Scrolling through the personal growth and self-help aisles at the bookstore, you might believe that the only sides of life that are worth talking about are the upsides: the successes, the growth spurts, the wins. Yet, the downsides are just as prevalent and powerful—especially if it means you’re living a life in which you’re regularly showing up for challenging or stressful situations.
Resist the urge to immediately follow the prevalent advice— “Dust yourself off and get back out there!”—and instead, take a moment and reflect. What are the lessons? What’s the message? What can be learned from this? By asking yourself these questions, you can ensure that your eventual “bounce back” won't be adrenaline-based, fear-based, or ego-based, as is often the case when we push ourselves too fast, too soon, all in a quest to “triumph over adversity.”
Below are ten techniques to expand your tolerance and respect for the lessons of failure while simultaneously building your resilience reservoir over time. (And, try this quiz to determine your current level of resiliency.)
Find the Humor
We humans take ourselves too seriously. We expect so much from ourselves, and we allow ourselves very little grace when we make mistakes. Not every mistake is funny, but a lot of them are. Taking a moment to laugh and enjoy the foibles of being human is as important as figuring out what went wrong. With a bit of humor, you can more easily claim the many gifts that failure, adversity, loss, and rejections can offer.
It hurts now, but by maintaining a wider perspective, a downturn can become little more than a blip on the radar. That, or perhaps this moment becomes a powerful turning point. Either way, rather than magnifying your situation, try to zoom out on your larger journey.
Our setbacks teach us something about who we are. None of us are without our faults and shadows. Use your experience to gain a whole picture of who you are. A whole person is made up of shadows, foibles, and mistakes, as well as many gifts and strengths.
See It as an Alchemist Would
If you were an alchemist and your job was to turn lead into gold, would you try pounding on the lead to force it to shine like gold? Of course not! You’d melt it down and then see what else you could create from the raw material. Don’t brush over these potent breakdown times in life. The purpose of a life “meltdown” is to turn what’s become leaden in you (old ways of being) into gold (wisdom).
Remember That Life Isn’t a Contest
There are no prizes or rewards for the fewest mistakes at the end of life. As Maya Angelou said, people will “never forget how you made them feel.” Healthy relationships, joy, rich experiences, and laughter—these are the gems of life, not how much worldly success you had or how many setbacks you faced.
Maintain a Strong Sense of Purpose
Remembering your “why” is a huge boon when it comes to rebounding from a loss. Purpose and vision are what keep us from staying stuck in the weeds too long. If you don’t feel like you have your why, now is the perfect time to go back to the drawing board. This failure could be the exact redirection you need.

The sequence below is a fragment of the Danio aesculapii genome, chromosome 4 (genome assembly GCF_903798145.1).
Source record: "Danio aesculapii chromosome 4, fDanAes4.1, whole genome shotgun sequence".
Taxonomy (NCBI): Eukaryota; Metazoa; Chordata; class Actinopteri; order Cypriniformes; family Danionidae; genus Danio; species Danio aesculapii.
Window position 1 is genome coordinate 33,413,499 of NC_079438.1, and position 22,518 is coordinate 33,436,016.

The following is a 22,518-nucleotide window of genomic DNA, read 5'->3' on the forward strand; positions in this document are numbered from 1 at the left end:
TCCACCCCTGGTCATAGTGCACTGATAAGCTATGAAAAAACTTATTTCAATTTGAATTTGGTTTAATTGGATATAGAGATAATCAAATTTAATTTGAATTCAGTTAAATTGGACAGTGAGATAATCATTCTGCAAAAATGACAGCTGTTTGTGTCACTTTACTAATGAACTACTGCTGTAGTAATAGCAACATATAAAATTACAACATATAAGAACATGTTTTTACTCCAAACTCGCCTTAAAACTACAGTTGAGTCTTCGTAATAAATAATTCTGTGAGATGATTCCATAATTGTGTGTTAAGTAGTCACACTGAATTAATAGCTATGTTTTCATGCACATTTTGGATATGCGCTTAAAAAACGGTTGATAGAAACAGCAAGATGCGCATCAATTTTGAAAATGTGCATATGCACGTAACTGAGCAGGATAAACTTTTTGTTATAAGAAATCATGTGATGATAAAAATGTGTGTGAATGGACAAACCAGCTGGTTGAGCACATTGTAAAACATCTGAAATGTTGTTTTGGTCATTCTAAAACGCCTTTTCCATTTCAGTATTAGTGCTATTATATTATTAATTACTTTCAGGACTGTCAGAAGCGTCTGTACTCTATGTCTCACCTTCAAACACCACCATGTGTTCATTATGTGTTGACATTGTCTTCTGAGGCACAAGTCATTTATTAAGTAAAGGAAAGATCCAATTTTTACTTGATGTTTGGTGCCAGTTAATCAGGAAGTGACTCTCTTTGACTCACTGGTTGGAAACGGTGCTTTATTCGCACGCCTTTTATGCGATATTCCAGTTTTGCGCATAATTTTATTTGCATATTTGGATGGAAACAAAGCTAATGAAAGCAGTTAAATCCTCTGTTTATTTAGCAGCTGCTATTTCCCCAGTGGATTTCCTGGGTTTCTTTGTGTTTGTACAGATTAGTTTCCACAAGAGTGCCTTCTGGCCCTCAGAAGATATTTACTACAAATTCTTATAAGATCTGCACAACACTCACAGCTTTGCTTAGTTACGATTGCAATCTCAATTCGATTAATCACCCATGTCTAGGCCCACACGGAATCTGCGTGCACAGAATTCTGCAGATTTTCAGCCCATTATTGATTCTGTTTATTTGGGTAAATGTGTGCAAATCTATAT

Curiosity and an open mind help us maintaining a positive outlook, which in turn fosters resiliency. Rather than trying to ignore, cover up, or downplay a setback, dive deeper into it with the mindset of curiosity.
Follow Resiliency Role Models
Do you know someone who has incredible reserves of resilience? What would they do in this situation? Sometimes, just imagining a respected peer or spiritual leader’s reaction to a situation can help us decide what to do next.
Find Proper Support From Within and Without
Make sure you’re surrounded by people who can sit with you in adversity and won’t push you onward before you’re ready. Talk things out, feel your emotions, and write things down. These activities enable proper healing, and, ultimately, deepen our rebounding ability.
Stay Nourished With Good Food, Movement, and Rest
Resiliency can be home-grown through getting enough rest, exercise, and meditation. Tara Swart, Ph.D, MD, neuroscientist and author of The Source: The Secrets of the Universe, the Science of the Brain, offers these ideas to help support the brains in its ability to be more resilient:
“Start with the physical foundations: Rest your brain with 7-9 hours sleep per night. Hydrate your neurons with half a liter of water for every 30 pounds of body weight. Oxygenate your brain by walking 5,000-10,000 steps per day and doing 150 minutes of aerobic exercise per week. Meditate for 20 minutes a day. Take the supplements that suit your needs. Eat as much oily fish, eggs, nuts and seeds, green leafy vegetables, avocado, olives, and coconut oil as you can. Drink four cups of green tea per week.”
How to Keep Growing Your Adaptability
Just like we do not become wise without times of foolishness, we do not become resilient without adversity. The process of growing, learning, and claiming our gifts is exciting and should be honored; but so should the unravelings, failures, losses, and disappointments.
In times of adversity or crisis, we can do more than just grin and bear it. Instead, we can use the opportunity to grow our adaptability through the ups and downs. True resilience is not a measure of how quickly we get back up after falling down; it’s a measure of the wisdom with which we do it.
Take this quiz to see how resilient you are.